Protect the tenant, but do it properly!

A Wiener Art rental cover is not a role model, neither for the right nor for the left: it damages tenants above all.

Rainer Hank

ÖAustria leads the way, ”so the German AfD sounded when they presented their friends in the Austrian FPÖ as heroes. That was done after Ibiza Gate. “Austria leads the way” is not only a motto of the right, but also of the German left when it comes to how we can alleviate the housing shortage in the big German cities in this country.

What is meant is the so-called community housing in the traditionally red, i.e. SPÖ-ruled Vienna, whose centenary is currently being celebrated with great pomp. The Wiener Symphoniker kicked off last Sunday with an open-air anniversary concert (“Peter and the Wolf”) at Metzleinstaler Hof, the pioneer of social housing. The party went under a little in the face of the government crisis. The highlight is now to be a big festival in Vienna’s Karl-Marx-Hof on June 30th, with 14,000 apartments a showcase for good, socialist living.

The mayors of Berlin, Frankfurt and Munich are not only charmed by the idea of ​​municipal housing, but also by the consequent protection of tenants: The prices for housing are regulated by the state at six to seven euros per square meter. “Mietdeckel” is the magic word that German politicians now also love: It is intended to reassure all those homeowners who expect the worst, the expropriation of their apartments, and at the same time to signal to Germany, the tenants, that the dream of an affordable place to stay in Prenzlauer Berg will still work for everyone.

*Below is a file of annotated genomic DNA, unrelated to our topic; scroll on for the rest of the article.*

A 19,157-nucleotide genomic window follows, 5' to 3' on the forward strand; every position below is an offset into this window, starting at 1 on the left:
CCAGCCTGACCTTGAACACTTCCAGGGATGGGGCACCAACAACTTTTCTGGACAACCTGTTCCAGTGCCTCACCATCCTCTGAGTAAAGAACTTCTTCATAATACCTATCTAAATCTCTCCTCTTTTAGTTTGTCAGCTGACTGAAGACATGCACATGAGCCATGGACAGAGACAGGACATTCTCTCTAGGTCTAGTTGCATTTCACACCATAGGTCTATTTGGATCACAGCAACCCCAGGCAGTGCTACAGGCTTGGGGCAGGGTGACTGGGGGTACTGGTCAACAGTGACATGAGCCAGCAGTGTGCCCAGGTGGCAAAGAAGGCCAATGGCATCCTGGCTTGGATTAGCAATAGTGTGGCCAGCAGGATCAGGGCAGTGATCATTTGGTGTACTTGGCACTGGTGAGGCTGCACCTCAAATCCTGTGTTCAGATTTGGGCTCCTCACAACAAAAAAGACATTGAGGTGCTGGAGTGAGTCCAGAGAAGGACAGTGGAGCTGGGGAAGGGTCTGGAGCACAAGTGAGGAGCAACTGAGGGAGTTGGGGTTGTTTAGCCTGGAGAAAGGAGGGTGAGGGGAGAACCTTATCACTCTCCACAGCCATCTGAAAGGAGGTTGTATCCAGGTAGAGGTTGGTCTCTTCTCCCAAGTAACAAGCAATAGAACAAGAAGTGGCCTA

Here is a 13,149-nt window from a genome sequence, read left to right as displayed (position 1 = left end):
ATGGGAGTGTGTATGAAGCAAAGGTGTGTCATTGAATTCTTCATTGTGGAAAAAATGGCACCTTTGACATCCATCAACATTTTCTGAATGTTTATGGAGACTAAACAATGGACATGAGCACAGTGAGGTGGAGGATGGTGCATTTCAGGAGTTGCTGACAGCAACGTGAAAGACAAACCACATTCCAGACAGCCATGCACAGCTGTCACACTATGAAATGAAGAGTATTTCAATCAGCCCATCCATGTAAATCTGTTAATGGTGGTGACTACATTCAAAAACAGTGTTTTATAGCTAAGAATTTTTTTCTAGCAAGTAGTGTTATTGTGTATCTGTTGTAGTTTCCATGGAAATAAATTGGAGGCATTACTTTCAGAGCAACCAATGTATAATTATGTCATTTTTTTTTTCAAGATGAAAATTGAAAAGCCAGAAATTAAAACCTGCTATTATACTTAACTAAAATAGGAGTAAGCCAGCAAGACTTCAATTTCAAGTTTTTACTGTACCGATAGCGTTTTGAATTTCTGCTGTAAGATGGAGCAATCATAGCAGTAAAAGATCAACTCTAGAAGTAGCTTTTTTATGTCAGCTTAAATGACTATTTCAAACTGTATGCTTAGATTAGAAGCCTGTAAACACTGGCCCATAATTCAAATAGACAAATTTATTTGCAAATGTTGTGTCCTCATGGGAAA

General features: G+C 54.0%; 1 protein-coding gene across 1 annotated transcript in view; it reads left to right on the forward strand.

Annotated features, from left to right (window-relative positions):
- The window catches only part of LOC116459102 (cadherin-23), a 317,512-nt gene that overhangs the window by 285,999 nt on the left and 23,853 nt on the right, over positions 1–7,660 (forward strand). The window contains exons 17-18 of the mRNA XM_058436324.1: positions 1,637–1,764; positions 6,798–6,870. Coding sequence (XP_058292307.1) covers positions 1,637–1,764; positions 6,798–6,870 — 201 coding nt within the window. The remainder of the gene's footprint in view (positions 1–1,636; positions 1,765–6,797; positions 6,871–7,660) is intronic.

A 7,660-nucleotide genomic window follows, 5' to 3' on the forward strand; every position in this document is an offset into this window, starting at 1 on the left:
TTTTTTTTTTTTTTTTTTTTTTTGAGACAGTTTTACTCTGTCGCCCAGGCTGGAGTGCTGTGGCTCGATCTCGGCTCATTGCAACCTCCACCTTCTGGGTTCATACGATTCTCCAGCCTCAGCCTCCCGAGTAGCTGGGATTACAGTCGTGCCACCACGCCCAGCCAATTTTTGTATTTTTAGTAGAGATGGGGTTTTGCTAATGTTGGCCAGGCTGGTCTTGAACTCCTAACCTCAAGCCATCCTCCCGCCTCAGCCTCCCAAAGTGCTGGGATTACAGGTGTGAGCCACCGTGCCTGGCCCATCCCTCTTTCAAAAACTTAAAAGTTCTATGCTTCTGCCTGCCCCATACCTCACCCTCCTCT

This only increases the housing shortage

In reality, things will only get worse when German cities use Vienna as a model for housing. The liberal Austrian economist Friedrich August von Hayek (1899 to 1992) analyzed the devastating consequences early on. In a lecture entitled “The Tenant Protection Problem”, given in 1928 to the Vienna Economic Society, the young Hayek demonstrates what happens when the market is suspended and other forms of allocation of goods are chosen instead of free prices.

Hayek is not at all interested in the worries of landlords, who miss out on profits due to rent restrictions, he would even accept that. Instead, he turns his attention to the blatant injustices that a rent cap can cause for tenants. Hayek is practically a lawyer for the tenant protection association. The same applies to living: what is politically well-intentioned can have bad consequences.

Why is the rental cover poison for tenants? Because it only makes the housing shortage worse. This is how it has to happen when you politically tamper with prices. Market prices, according to Hayek, serve to reduce demand to the extent of the available supply. The rent cap, however, sets the permitted rent below the price of the free market, which must necessarily lead to the fact that at the reduced prices there are even more apartments in demand than on offer. Because people who would move to Berlin’s suburbs at market prices are now also competing for cheaper apartments in Berlin Mitte. Prices send signals to market participants.